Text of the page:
What is "SQT"?
What is "SQT"?
Apologies! SQT is Structured Quality Training. They have all sorts of properly structured sessions at the tracks here in GB that are coached by British cycling covering all disciplines including derny sessions. They are referred to as SQTs.
There is a difference between a heavy single that requires some strain and going for a true max with the possiblity of missing.
I've learned to not go for super heavy weights that I may miss, as it does nothing but screw up recovery and put a mental block on that number for me.
"What is your opinion of the 5x5 workout?"
Arnold Schwarzenegger wrote:
You probably won't like this... When I was gaining strength, I liked to warm up with 10,8,6,4 and then stay at 2 reps for five sets, and then back to 4, then 6, and then use the stripping method and just drop plates and keep doing 4 reps until I couldn't.
As far as I can tell he's saying he was changing the weight and working up, but the part about "then back to 4 and 6" is a little unclear.
My interpretation typed up as a bench workout would be
255x2 for 5 sets
Then I'm guessing 255x4, 225x6, then you'd just start pulling weight off each set?
Granted arnold used a lot of weight so he probably had the chance to do a lot of drop sets.
I've done them for bench and curls before just using lots of 10's.
So you'd do like 185x8, 165x8, 145x8, 125x8, etc until you have an empty bar or just can't move.
I hope that makes sense and is correct haha
A couple of things to remember about Arnold's programming:
Arnold was at his peak physically in the 70's and retired from competition in 1980..
Arnold was a beast- and undoubtedly strong... But he trained for and competed in Bodybuilding.. Not strength events..
From the post he presents it as "strength work".. I know that most of his programming online is massive volume in the 10rep range.. For hypertrophy
My point about his training being from the 70's was that it may not have been the most efficient program... But obviously his work ethic was insane- and he made huge gains in size and strength..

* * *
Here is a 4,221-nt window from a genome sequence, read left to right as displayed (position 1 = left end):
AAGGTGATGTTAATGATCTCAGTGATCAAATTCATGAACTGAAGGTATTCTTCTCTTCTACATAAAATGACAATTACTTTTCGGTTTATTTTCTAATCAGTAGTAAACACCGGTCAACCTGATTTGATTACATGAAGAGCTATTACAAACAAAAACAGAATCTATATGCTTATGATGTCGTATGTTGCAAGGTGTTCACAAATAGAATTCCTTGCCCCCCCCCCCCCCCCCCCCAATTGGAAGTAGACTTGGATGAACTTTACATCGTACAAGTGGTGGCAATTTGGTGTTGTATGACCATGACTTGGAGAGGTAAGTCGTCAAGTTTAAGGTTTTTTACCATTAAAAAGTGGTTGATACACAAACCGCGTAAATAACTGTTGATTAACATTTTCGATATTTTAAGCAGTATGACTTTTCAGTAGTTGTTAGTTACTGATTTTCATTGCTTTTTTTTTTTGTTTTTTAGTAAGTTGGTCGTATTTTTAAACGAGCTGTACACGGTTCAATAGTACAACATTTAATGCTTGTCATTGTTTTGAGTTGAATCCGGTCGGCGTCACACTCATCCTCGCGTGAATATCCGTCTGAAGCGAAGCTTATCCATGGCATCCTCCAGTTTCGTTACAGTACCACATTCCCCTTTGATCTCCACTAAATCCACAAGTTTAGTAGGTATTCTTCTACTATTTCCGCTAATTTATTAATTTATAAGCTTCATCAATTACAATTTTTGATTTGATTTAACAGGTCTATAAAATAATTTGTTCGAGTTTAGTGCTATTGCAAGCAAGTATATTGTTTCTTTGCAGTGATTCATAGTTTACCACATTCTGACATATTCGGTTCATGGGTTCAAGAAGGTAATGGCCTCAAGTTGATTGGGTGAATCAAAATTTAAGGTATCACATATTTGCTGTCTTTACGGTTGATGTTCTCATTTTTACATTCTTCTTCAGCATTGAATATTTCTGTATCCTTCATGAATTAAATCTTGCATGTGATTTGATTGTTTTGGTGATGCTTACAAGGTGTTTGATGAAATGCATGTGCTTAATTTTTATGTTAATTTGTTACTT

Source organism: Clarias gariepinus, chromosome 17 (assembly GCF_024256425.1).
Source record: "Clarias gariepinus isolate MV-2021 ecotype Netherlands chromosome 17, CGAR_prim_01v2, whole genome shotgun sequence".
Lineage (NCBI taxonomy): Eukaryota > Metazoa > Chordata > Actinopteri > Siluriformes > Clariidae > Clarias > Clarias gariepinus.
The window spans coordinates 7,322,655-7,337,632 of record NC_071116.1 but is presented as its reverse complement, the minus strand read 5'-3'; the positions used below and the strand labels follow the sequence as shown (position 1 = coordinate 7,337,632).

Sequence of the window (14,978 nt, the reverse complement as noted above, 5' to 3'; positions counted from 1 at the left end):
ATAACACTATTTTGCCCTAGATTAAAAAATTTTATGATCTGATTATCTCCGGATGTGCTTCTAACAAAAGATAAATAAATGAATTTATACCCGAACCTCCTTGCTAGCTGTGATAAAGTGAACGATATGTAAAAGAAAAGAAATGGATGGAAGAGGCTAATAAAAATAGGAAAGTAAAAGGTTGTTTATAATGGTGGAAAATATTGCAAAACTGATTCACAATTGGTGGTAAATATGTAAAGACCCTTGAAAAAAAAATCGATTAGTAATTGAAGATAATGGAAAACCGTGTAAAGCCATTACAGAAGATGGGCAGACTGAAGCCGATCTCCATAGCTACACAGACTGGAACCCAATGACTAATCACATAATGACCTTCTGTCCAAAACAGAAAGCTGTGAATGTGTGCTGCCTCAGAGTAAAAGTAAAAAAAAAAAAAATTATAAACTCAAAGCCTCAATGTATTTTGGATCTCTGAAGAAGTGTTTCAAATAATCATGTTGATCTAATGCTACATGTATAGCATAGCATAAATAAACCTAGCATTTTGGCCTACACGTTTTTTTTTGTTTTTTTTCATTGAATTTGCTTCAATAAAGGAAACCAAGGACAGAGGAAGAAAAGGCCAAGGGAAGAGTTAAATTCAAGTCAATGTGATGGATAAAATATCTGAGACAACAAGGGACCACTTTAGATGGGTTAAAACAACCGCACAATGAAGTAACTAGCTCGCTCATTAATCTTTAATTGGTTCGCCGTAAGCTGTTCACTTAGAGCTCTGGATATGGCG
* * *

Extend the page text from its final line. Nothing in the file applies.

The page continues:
I agree here. He was a really strong guy, but that wasn't his primary goal. There are more efficient ways of being strong, he wanted to be big.
A lot of strength programs do utilize some method of stepping back down after your heavy set. Madcow's/Bill Starr 5x5 had a lighter set of squats/bench done for 8 reps one day. When I run 5/3/1 I do a drop set where I go back to my first working set, and repeat it for max reps. And quite a few other programs do something like that.
For strength I think you're better off doing the second option.
If you squat say 365x3-5 for your top set of squats that day. Dropping to 315 and going for 8-10 reps isn't a bad idea. But 8 different drop sets going from 315 down to 185 with no rest wouldn't really have a huge strength benenfit IMO, you'll just hurt like hell for a week.
Quinn, I'm almost afraid to see you riding this year! Is this new or do you always go this balls-out with the weights in the off-season?
I'm having a good year in the gym- but I don't really have much difference between my off-season and during season gym work. I do pretty much the same program about 50 weeks a year.
Bodyweight is down and squat weight is up- deadlift is actually down this year- but as a percentage of bodyweight it's up...
i end up doing some lifting competitions around this time of the year- and I'll ease off the bike work on a week like this- just as I will ease off the gym a bit on race weeks during the season.
I'm willing to have weights at home but no bench. I don't want to join a gym, either, and I won't have a spotter. My wife is too small to spot me. Maybe my daughter could spot me occasionally. What kind of program can I realistically do? Not having a spotter should reduce the amount of weight I can lift safely, right?
And is there a way to do leg presses without equipment?
Sorry my parameters are so tight. Maybe you can talk me into changing my mind.
that said- it is really hard to execute an effective strength program in your house. the equipment needed is expensive, bulky and -uh- Heavy. You cant train for strength without barloads in the 1.5x bodyweight range. so that means you will need a weight set with a minimum bar load of 225lbs. There is no "home version" of the leg press- so the only option is the Back Squat- which will require at least a set of squat stands and preferably a full cage with safety catches. Deadlifts require heavy bar loads pulled from the floor- and often dropped.. so doing these in the living room is not a great way to go..
I highly recommend joining a gym. most of us here are fans of relatively simple programs executed on a minimum amount of basic equipment- any YMCA or old school gym will have everything you need and will cost you a fraction of what it cost to outfit a home gym.
I have the privelege of having a large shed to play in and so the room occupied is fine. A nice concrete floor with a couple of heavy rubber gym floor mats to take care of the dropping weights.
I'll add to this-- I never have a spotter. In a good squat cage it's not really necessary,though it would be nice. This also helps me keep the weights "realistic" in terms of loading.
You will inevitably be referred to this book and training program: